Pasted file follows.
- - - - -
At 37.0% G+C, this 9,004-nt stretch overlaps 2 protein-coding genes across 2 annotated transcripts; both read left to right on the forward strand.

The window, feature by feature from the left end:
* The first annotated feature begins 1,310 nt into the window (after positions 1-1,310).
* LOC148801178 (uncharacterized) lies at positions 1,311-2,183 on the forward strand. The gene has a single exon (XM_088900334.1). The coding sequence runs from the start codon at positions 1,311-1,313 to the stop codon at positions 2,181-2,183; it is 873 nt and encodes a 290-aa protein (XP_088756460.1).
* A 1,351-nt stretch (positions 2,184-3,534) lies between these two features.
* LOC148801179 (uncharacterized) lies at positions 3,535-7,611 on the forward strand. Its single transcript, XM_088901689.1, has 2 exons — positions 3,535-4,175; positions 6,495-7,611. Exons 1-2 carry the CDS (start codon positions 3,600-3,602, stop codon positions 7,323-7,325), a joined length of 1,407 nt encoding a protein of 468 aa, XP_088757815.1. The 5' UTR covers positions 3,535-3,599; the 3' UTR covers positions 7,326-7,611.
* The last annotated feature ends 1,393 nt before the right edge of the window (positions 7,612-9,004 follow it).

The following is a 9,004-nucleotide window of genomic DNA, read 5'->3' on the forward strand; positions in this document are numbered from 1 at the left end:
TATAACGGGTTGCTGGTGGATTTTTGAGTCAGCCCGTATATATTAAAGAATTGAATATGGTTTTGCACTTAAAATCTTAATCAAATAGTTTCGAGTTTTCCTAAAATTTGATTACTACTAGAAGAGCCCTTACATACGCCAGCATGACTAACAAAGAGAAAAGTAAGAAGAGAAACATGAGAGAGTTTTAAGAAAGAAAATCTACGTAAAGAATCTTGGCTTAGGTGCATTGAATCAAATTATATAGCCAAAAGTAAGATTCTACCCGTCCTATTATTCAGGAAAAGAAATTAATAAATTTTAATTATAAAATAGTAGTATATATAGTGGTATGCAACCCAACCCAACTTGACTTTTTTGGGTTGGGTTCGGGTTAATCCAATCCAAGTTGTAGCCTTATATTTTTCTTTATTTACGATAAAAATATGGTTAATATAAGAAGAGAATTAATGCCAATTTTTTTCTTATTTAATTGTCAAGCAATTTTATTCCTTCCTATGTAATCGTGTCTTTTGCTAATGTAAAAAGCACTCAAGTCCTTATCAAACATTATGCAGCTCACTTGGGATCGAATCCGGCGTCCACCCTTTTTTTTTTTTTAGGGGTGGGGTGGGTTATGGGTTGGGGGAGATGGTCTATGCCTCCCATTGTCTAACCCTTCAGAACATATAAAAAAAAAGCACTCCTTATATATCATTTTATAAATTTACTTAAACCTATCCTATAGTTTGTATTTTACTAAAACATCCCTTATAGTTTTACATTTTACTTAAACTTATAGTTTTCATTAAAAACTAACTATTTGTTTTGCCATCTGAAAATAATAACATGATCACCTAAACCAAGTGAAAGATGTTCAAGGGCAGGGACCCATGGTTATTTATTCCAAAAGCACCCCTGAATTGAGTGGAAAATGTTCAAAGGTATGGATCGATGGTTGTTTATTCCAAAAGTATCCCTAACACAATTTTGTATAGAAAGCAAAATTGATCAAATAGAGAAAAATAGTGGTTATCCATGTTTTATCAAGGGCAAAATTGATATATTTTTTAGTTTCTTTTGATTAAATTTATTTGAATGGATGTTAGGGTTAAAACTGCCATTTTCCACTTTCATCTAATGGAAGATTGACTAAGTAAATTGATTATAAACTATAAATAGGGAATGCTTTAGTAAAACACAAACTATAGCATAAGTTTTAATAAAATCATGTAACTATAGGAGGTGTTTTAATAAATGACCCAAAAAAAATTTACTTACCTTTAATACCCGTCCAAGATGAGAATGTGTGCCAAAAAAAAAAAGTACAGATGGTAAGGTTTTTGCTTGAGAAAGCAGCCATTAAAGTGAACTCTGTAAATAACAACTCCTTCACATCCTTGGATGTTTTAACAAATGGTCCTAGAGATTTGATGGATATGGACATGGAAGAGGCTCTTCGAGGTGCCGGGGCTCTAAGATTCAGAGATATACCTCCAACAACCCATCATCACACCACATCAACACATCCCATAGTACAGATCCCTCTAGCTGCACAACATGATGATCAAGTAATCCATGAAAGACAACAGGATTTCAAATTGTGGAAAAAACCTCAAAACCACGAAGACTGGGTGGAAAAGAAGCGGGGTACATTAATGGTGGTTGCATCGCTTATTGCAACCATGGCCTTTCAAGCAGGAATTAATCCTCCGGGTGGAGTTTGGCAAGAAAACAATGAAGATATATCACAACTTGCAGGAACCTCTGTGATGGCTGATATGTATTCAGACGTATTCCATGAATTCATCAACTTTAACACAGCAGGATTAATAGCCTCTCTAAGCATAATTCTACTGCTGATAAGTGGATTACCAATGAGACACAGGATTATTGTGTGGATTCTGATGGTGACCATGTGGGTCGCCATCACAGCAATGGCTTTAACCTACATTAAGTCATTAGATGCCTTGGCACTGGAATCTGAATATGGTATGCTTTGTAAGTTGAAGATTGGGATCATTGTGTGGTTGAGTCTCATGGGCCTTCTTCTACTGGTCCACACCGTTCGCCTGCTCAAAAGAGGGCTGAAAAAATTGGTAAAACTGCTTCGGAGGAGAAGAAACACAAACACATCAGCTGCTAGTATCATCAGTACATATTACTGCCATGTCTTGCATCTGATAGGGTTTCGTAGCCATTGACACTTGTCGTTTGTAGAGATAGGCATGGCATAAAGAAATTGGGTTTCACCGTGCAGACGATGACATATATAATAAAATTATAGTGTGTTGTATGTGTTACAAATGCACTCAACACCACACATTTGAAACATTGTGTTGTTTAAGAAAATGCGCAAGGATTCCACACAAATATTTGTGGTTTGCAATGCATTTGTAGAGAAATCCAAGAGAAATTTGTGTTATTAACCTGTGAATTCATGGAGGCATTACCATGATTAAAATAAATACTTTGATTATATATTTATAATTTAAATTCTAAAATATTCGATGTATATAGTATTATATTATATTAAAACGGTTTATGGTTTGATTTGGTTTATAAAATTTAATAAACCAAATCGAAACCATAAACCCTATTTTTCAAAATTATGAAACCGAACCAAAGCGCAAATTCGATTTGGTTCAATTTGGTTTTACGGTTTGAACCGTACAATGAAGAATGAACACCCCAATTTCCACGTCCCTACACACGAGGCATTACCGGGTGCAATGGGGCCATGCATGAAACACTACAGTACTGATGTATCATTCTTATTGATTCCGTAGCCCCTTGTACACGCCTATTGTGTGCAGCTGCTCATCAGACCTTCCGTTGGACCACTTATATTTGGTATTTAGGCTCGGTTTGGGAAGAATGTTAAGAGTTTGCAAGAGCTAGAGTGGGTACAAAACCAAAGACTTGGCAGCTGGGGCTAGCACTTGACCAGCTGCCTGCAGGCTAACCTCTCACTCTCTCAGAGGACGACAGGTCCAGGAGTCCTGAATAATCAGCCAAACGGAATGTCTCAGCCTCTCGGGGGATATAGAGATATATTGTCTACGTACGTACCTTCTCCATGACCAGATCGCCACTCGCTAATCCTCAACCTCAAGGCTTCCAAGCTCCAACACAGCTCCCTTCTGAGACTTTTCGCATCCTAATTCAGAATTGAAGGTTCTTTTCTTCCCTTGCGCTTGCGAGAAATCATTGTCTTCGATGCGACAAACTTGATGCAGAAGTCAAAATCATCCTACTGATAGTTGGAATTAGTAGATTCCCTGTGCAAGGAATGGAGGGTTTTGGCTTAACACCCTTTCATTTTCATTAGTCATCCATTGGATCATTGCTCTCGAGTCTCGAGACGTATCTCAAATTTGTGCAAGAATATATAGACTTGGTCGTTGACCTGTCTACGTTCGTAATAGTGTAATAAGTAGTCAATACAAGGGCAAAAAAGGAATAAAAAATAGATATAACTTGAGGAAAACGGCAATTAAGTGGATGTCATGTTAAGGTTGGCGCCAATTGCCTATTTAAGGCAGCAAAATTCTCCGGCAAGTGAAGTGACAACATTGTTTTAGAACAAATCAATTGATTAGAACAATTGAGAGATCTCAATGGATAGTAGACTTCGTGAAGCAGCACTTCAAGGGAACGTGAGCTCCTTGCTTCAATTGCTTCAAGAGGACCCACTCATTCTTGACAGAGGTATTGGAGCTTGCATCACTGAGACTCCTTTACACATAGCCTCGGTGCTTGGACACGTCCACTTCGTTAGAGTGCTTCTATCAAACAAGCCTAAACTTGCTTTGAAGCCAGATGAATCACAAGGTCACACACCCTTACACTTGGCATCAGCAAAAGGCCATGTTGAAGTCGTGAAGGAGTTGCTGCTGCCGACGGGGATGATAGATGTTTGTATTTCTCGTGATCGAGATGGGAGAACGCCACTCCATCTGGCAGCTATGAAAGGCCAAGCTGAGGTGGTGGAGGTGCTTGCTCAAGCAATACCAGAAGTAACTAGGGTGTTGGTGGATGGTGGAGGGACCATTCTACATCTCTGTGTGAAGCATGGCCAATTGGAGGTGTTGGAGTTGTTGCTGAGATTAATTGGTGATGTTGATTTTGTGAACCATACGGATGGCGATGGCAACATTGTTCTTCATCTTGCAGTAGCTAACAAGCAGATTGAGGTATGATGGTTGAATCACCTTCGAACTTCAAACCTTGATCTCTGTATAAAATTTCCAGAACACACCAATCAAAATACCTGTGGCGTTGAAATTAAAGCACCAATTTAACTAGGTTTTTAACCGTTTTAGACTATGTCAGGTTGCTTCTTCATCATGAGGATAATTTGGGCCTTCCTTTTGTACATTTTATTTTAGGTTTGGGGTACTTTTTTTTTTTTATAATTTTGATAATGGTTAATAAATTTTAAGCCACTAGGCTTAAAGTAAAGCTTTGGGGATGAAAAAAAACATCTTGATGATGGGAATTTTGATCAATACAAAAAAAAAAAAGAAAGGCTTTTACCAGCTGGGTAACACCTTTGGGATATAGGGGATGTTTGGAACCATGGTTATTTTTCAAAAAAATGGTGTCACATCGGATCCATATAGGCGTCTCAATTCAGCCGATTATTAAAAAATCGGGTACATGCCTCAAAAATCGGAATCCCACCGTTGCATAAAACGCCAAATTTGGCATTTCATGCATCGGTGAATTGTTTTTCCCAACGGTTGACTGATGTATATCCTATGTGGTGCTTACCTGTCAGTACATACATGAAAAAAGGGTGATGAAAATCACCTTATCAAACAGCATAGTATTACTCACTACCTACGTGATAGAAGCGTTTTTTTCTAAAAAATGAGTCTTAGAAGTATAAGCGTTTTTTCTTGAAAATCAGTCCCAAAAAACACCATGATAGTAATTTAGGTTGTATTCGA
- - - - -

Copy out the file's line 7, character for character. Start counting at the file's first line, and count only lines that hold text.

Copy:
* The last annotated feature ends 1,393 nt before the right edge of the window (positions 7,612-9,004 follow it).